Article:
Are you a selfish generation? 5



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While there isn’t anything set in stone that you should be leaving your cash to your children, it seems to be that many expect it to happen.

However, two in three of you say you’ll be spending all of your hard-earned cash instead of passing it on and for that reason you’ve been called ‘selfish’.

This news comes after a study has shown the children of baby boomers are facing financial shock and poverty in their old age unless better pension provisions are made for them.

One in four children say they are relying on inheriting the money you have built up over the years so that they have a hope of retiring in financial security, even though you’re within your rights to say you won’t support them.

“People often expect and rely upon potential inheritance from parents or grandparents and in many cases are let down by the actual contents of the will,” says Andrew Leakey of law firm Stephensons (the group that carried out the study).

Yet inheritance disputes are known to get out of hand, dividing families across generations. Almost half (48 per cent) of the adults who responded to the study admit they have not discussed the contents of a will with all the people they intend to inherit from.

What are your views on ensuring your children are taken care of with an inheritance? Do you think it is acceptable for your children to expect there will be money left to them when you die? Have you discussed the contents of your will with your children?

Starts at 60 Writers

The Starts at 60 writers team seek out interesting topics and write them especially for you.

  1. I’m very luck. My 3 tell me “you earned it Mum and you raised us so it is time for you to spend on yourself. We don’t need it”. So have done some travelling and some renovations to my house. I am 73 so am enjoying my retirement.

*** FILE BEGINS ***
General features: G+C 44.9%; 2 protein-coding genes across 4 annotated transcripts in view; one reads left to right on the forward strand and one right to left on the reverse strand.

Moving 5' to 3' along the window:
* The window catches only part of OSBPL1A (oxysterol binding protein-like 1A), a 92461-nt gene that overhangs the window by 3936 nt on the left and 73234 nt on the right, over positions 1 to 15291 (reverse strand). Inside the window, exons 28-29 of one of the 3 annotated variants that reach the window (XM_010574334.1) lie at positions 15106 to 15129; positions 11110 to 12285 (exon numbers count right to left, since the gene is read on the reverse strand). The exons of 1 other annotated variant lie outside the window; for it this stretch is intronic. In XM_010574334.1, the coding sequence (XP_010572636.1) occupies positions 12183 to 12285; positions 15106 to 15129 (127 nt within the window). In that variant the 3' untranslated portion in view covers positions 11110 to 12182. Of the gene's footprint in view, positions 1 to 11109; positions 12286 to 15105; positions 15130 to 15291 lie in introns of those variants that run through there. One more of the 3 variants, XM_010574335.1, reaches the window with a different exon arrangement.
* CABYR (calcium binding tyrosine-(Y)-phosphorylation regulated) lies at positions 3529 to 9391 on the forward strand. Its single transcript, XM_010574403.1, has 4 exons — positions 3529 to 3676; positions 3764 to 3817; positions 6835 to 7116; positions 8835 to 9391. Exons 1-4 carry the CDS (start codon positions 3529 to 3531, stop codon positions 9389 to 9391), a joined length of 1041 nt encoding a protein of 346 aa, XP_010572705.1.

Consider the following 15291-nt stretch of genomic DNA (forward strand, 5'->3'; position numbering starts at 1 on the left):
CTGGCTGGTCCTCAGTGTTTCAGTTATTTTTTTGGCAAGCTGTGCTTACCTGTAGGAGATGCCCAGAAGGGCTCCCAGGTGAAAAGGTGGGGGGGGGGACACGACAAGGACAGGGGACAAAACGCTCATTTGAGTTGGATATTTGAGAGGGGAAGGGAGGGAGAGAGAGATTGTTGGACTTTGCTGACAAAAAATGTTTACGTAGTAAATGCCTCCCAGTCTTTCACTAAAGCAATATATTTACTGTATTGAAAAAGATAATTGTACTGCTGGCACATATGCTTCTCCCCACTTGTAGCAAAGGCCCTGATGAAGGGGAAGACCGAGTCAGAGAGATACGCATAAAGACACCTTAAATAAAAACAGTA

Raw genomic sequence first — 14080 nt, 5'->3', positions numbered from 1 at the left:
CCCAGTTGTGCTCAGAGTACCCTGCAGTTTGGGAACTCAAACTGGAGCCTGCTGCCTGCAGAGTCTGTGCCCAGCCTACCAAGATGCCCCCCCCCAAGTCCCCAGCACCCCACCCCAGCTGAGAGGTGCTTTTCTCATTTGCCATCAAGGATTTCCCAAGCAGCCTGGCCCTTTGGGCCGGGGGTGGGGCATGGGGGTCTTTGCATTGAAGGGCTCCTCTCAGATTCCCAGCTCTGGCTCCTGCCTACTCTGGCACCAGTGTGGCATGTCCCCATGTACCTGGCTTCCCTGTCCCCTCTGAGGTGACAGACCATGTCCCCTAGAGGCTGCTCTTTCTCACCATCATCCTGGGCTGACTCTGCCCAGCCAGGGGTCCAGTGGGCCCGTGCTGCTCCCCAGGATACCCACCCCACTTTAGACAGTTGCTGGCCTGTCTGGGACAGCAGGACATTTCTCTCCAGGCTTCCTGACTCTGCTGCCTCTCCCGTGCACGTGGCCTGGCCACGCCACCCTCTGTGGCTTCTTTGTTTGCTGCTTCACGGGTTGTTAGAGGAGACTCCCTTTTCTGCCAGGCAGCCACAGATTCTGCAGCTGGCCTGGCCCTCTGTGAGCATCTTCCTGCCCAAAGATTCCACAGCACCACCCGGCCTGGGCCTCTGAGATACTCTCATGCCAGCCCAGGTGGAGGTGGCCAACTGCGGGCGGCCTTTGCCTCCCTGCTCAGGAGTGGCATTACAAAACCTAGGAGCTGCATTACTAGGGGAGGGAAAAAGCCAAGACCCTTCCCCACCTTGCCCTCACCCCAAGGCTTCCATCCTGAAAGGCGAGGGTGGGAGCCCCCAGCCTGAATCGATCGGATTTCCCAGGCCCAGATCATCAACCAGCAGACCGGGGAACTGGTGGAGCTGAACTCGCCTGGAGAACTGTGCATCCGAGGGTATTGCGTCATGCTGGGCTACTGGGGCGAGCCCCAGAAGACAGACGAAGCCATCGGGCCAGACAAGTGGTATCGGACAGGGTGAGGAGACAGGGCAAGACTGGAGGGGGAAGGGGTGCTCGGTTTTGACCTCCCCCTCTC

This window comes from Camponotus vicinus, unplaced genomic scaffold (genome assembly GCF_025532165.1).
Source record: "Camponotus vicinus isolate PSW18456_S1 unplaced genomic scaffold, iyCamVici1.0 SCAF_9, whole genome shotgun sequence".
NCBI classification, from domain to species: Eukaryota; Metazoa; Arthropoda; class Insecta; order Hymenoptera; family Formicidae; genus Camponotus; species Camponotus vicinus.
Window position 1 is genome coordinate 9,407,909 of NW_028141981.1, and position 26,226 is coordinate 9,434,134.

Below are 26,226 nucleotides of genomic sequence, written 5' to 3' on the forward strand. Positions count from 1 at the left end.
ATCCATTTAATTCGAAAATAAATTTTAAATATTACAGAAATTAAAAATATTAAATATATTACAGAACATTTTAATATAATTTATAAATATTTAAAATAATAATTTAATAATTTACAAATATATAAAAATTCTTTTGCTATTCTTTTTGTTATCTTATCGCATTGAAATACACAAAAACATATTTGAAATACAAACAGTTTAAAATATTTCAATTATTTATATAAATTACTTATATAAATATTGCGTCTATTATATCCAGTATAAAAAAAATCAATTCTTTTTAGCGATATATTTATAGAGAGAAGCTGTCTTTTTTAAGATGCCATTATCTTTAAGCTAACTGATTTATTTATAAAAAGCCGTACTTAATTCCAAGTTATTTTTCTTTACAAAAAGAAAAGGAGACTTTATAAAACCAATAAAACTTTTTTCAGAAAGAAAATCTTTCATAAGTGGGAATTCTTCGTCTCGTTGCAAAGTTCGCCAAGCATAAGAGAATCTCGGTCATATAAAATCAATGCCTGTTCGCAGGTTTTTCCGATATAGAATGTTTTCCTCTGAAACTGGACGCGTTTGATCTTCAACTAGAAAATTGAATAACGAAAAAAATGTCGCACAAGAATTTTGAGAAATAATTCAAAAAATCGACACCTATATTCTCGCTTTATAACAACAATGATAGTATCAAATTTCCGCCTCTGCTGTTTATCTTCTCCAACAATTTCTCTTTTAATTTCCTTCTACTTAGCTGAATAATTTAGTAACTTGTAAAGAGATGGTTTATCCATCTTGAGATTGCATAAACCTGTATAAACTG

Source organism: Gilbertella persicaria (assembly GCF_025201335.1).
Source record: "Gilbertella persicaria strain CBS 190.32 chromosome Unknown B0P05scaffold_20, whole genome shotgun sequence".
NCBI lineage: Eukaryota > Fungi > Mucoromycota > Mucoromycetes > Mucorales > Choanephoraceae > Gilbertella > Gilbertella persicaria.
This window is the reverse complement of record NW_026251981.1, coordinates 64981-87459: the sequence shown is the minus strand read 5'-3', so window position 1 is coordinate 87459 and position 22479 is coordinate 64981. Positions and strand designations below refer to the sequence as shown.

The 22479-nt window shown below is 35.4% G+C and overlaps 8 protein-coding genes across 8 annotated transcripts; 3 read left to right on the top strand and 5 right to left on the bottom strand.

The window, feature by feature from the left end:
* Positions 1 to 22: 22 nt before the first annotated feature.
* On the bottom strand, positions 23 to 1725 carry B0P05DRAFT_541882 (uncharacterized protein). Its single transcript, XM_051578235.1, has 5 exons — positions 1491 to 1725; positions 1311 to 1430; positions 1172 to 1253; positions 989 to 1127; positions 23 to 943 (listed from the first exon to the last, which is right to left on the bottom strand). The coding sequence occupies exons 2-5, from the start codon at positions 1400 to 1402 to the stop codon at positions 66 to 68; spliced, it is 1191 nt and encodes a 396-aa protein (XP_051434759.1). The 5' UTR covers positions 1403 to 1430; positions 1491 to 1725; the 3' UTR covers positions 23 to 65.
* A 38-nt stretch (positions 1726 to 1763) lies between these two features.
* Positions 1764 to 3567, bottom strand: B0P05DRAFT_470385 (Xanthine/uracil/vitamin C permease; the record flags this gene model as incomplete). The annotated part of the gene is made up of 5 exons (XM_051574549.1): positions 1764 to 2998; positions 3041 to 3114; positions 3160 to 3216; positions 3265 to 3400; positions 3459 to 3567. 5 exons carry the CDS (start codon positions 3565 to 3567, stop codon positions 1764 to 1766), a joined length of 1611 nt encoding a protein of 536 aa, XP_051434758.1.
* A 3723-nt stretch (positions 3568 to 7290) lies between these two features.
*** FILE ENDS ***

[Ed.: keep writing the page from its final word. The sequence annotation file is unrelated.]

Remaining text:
2. My family have a long history of spending it before they depart, and that’s how it should be. Not expecting a safety net inheritance focuses you on making it yourself.

    A friend’s grandmother died at 103, so her father got his inheritance when he was 81!

  3. If you have plenty of money and you want to leave your kids something that’s fine but if you don’t want to then don’t. Why not enjoy your twilight years. Kids of today want everything all at once and are not willing to go without to set themselves up like we had to. I have 4 kids 3 of whom don’t have anything to do with me but I bet when I die and my husband has gone they will contest the will. Morally they have no rights to do that but legally they can. All of my kids have tried to bleed us dry in one way or another.

  4. Let’s not call them ” kids”. They are adults likely to be in their 40’s. Unless there is good reason for y to want to leave money to any one of them such as furure care for a disabled person, then spend it. You saved it no doubt for a rainy day, well it is raining!

  5. My father was a generous man who thankfully I take after, I intend to leave as much as possible to my children while not living in poverty myself. This has been my intention since long before they were born. When I entered the workforce in 1983 it was already well known and publicised that the age pension was unsustainable, most people ignored it and still are, I didn’t and will be a self funded retiree even though I have only ever earned an average wage. Just didn’t spend wildly like many of my peers.

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